9. It is contended on behalf of the appellant that the arbitrator has not considered the distinction between Clauses 11 and 23 of the agreement and as such he has mis-conducted himself. This question has been directly answered by a Division Bench of this Court in A. C. Pairja v. Secretary in charge of Central P. W. D.. (1970) 36 Cut LT 1089. This Court relied on the principles laid down in Heyman v. Darwins Ltd., 1942 AC 356 and Willesford v. Watson, (1873) 8 Gh A 473, wherein it has been held that the arbitrator maydecide the dispute as to construction of contract and the dispute as to interpretation of arbitration Clause is one within the jurisdiction of arbitrator. The principle laid down in A. C. Parjia case (supra) has been consistently followed by this Court.
Moreover, when the award is a non-speaking award and when the reference was of a general nature and no document has been incorporated as part of award, the court cannot review the question referring to documents filed before the arbitrator.
10. The next contention of the appellant is that the arbitrator has exceeded the scope of reference and there was no reference on the points decided by him. This argument relates to extra work claimed to have been performed by the contractor. Nothing is apparent on the face of the award whether the works executed by the contractor were extra works or were beyond the agreement. As we have already held above, the award being a non-speaking one and the agreement not being made a part of the award, the court cannot go into those questions and the award cannot be struck down on that count.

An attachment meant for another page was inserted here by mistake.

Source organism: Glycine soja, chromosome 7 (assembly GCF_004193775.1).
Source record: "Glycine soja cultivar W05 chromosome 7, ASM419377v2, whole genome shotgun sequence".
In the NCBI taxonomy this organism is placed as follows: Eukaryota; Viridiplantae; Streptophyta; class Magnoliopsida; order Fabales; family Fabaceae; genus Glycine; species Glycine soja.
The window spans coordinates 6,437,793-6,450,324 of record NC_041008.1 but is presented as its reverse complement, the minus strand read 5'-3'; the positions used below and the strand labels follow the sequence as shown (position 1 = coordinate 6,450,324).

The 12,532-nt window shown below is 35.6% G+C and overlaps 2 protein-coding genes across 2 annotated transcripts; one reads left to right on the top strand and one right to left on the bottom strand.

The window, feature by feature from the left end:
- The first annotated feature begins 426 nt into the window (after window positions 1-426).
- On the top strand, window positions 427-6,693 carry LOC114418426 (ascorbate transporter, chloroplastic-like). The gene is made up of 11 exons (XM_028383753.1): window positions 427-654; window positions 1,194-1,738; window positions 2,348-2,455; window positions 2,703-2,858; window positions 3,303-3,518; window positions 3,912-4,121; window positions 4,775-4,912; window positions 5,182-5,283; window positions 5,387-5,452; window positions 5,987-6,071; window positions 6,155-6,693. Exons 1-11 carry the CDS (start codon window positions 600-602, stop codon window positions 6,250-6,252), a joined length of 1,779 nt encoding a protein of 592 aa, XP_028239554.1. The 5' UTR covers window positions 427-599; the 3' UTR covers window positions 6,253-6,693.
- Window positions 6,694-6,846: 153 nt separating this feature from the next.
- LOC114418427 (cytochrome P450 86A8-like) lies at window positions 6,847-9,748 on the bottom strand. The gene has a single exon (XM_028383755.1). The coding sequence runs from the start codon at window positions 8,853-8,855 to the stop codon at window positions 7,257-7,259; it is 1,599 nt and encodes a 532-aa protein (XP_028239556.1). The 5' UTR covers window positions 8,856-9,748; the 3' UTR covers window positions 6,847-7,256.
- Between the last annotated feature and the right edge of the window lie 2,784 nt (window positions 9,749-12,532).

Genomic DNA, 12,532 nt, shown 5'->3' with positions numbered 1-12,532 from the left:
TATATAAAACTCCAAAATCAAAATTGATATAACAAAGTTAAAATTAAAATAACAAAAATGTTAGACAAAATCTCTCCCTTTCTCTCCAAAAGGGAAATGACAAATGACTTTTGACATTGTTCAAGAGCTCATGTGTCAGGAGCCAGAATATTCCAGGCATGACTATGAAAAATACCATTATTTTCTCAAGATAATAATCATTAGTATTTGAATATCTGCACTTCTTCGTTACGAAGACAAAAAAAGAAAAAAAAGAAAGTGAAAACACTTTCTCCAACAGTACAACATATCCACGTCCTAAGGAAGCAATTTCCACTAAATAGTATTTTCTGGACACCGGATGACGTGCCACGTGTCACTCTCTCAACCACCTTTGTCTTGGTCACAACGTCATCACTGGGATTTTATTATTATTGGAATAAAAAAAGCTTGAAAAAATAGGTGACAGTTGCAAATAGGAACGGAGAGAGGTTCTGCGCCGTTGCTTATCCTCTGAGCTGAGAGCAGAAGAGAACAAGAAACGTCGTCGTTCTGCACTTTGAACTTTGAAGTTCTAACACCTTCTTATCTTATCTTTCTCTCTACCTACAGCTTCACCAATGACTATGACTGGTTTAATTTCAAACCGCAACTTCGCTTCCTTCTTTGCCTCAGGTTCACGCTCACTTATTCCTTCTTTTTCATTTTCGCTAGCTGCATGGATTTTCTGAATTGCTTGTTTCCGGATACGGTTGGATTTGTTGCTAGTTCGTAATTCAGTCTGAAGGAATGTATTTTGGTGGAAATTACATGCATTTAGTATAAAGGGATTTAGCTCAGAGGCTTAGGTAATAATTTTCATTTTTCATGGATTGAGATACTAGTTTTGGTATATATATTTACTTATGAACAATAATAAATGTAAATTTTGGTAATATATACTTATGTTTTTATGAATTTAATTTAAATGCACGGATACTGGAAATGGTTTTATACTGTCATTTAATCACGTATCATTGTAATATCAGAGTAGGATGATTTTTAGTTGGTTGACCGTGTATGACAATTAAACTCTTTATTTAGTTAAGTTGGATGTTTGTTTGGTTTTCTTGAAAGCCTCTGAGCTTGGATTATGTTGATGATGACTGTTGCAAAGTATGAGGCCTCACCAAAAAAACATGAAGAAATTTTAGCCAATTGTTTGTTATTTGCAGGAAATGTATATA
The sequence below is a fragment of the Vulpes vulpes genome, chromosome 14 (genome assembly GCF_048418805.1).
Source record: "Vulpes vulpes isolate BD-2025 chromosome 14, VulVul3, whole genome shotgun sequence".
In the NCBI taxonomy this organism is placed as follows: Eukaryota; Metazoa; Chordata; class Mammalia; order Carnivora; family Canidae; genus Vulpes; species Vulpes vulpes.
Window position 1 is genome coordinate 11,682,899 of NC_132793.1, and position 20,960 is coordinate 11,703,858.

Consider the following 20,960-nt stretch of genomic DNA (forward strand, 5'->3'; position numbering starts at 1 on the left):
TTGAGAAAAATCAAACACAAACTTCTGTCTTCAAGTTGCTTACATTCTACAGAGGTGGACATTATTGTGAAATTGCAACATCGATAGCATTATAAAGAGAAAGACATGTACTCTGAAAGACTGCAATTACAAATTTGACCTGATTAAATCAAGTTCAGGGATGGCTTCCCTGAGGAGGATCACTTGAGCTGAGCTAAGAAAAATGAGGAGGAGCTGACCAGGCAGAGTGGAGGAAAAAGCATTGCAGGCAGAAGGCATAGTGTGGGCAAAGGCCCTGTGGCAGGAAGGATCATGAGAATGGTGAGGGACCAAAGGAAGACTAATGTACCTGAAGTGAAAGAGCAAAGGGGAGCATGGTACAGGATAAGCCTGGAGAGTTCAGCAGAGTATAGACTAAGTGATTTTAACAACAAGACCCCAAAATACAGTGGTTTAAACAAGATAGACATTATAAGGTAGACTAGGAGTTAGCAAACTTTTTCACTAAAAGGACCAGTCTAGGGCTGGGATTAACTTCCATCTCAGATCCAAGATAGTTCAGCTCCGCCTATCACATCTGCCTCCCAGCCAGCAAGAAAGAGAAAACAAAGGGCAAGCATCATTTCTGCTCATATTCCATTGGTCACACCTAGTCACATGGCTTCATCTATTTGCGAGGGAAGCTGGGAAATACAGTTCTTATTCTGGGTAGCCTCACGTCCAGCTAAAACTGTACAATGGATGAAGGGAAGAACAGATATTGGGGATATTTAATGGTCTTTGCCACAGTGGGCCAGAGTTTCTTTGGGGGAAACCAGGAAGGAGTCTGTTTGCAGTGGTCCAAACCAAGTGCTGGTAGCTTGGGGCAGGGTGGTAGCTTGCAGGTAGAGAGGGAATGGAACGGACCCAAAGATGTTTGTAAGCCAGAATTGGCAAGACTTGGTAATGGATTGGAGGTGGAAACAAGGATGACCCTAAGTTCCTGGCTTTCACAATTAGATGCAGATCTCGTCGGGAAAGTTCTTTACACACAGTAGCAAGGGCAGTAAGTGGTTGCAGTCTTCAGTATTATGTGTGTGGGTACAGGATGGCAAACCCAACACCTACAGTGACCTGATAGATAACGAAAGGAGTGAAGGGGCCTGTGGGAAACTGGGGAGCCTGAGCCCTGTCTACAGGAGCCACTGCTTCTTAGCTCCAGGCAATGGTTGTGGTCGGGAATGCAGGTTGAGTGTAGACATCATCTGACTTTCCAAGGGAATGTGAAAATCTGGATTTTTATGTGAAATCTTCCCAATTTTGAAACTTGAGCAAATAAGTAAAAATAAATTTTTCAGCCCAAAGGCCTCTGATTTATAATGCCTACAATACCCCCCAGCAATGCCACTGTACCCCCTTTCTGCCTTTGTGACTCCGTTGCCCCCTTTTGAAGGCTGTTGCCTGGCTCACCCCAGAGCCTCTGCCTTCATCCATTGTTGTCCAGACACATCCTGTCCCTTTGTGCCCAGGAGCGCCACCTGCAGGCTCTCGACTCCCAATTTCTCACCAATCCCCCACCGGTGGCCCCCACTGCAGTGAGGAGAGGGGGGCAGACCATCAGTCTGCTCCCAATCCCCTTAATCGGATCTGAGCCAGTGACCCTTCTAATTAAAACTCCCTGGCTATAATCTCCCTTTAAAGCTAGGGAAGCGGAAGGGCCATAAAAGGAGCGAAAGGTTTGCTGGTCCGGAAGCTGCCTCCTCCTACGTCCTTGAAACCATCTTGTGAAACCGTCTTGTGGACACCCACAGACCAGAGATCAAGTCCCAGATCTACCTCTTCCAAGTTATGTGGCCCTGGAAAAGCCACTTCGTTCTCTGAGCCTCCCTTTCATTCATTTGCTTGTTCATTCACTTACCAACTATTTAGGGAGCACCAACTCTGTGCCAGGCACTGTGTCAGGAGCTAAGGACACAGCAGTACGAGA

Even assuming that claims on extra items of work have been made, in that case, Clause 11 of the contract will come into operation and not Clause 23, Reiving on the decisions in A. C. Parlia and Hindusthan Steel cases ((1970) 36 Cut LT 1089 and ILR (1973) Cut 1218) (referred to above), this Court has held in State of Orissa v. G. C. Kanungo, (1979) 48 Cut LT 505 : (AIR 1980 Orissa 157) that the arbitrator has jurisdiction to decide matters regarding additional work, as in deciding those matters, disputes and questions arising out of the contract may have to be considered and decided by the arbitrator. This view has been reiterated in a recent decision of this Court reported in (1981) 52 Cut LT 37 : (AIR 1981 Orissa 124) (referred to above.) The consistent view of this Court in four previous decisions from 1970 to 1981 have been followed which include the cases of A. C. Parjia, Hindusthan Steel and G. C, Kanungo. The Hon'ble the Chief Justice has also reiterated the same view in M. A. Nos. 29. 30 and 62 of 1981 disposed of on 7-5-1981 (referred to above).
11. All the questions raised in the argument on behalf of the State Government have been settled by a large number of decisions and the view is consistent throughout. As regards M. A. No. 250/80, the only point raised is in respect of granting of interest by the arbitrator. We have already discussed this point and our findings made above cover the point raised. All the points raised by the learned counsel for the State are without any merit
12. The appeals fail and are accordingly, dismissed with costs.
J.K. Mohanty, J.